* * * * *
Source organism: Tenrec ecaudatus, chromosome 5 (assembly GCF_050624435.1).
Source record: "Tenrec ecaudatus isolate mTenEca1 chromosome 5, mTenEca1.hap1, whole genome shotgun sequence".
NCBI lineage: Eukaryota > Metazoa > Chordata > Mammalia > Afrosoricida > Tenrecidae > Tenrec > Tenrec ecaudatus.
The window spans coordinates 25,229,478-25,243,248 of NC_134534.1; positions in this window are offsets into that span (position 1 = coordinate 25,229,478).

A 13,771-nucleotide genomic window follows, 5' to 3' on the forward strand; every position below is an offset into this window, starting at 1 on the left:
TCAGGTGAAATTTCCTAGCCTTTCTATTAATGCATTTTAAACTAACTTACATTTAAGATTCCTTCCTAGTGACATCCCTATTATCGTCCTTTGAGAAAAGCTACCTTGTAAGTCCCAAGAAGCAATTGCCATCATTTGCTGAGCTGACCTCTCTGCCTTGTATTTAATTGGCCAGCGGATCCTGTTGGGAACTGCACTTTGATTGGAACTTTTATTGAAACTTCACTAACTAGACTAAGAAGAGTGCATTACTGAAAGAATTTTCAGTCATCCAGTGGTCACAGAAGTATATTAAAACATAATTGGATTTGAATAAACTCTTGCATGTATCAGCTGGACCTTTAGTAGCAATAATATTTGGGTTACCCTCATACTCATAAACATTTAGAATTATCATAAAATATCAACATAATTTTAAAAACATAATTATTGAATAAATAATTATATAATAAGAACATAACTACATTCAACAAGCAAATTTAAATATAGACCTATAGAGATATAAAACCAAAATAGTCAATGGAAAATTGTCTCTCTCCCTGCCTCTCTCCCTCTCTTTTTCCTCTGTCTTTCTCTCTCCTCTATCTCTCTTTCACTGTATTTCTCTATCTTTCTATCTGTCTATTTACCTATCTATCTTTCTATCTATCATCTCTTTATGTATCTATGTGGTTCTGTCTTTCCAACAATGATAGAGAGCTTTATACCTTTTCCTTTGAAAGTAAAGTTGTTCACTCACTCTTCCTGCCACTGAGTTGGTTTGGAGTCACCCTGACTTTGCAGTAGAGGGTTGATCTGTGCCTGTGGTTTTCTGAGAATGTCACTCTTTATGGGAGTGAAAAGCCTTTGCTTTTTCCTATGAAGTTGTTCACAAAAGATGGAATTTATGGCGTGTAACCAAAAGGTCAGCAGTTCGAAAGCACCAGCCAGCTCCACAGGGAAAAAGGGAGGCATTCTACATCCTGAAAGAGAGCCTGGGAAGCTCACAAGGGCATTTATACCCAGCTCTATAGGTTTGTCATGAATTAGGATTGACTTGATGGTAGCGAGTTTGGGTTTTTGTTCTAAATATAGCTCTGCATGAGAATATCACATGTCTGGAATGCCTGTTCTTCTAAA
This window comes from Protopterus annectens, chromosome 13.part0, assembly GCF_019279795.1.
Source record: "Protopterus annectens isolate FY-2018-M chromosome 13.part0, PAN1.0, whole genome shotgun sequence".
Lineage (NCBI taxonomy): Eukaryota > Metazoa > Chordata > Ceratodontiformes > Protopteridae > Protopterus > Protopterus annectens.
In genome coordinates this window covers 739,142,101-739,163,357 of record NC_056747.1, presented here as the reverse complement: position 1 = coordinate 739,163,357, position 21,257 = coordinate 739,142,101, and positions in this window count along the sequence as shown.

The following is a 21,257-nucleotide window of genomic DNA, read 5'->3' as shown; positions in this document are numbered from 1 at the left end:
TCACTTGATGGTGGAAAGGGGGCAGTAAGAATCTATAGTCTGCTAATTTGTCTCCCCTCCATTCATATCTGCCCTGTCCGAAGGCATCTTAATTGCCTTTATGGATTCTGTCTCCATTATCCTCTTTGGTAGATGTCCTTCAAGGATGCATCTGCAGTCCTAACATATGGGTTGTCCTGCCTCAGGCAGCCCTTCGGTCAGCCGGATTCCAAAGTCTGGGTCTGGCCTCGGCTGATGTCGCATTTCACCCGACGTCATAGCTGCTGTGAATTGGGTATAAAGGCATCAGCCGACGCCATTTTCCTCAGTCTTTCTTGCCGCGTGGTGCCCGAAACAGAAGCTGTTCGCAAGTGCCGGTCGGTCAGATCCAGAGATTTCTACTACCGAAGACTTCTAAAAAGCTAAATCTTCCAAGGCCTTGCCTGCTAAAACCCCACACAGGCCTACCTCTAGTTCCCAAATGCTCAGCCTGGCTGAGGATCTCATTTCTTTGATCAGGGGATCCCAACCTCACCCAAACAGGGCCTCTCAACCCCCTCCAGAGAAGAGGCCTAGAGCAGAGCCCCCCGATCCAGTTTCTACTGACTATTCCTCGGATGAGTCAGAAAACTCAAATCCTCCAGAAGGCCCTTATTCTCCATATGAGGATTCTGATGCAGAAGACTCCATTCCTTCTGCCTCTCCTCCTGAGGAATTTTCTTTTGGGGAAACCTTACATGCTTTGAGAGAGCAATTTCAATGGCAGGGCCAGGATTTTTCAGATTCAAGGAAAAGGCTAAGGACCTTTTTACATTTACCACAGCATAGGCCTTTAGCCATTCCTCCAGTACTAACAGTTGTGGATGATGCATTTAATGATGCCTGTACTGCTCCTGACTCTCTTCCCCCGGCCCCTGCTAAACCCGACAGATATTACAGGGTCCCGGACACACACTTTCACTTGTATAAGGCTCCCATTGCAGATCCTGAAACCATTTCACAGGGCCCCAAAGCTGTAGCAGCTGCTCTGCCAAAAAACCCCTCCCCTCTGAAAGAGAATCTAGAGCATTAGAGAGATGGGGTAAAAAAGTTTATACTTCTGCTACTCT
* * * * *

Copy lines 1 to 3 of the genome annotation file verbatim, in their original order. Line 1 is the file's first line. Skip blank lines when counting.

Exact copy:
Source organism: Tenrec ecaudatus, chromosome 5 (assembly GCF_050624435.1).
Source record: "Tenrec ecaudatus isolate mTenEca1 chromosome 5, mTenEca1.hap1, whole genome shotgun sequence".
NCBI lineage: Eukaryota > Metazoa > Chordata > Mammalia > Afrosoricida > Tenrecidae > Tenrec > Tenrec ecaudatus.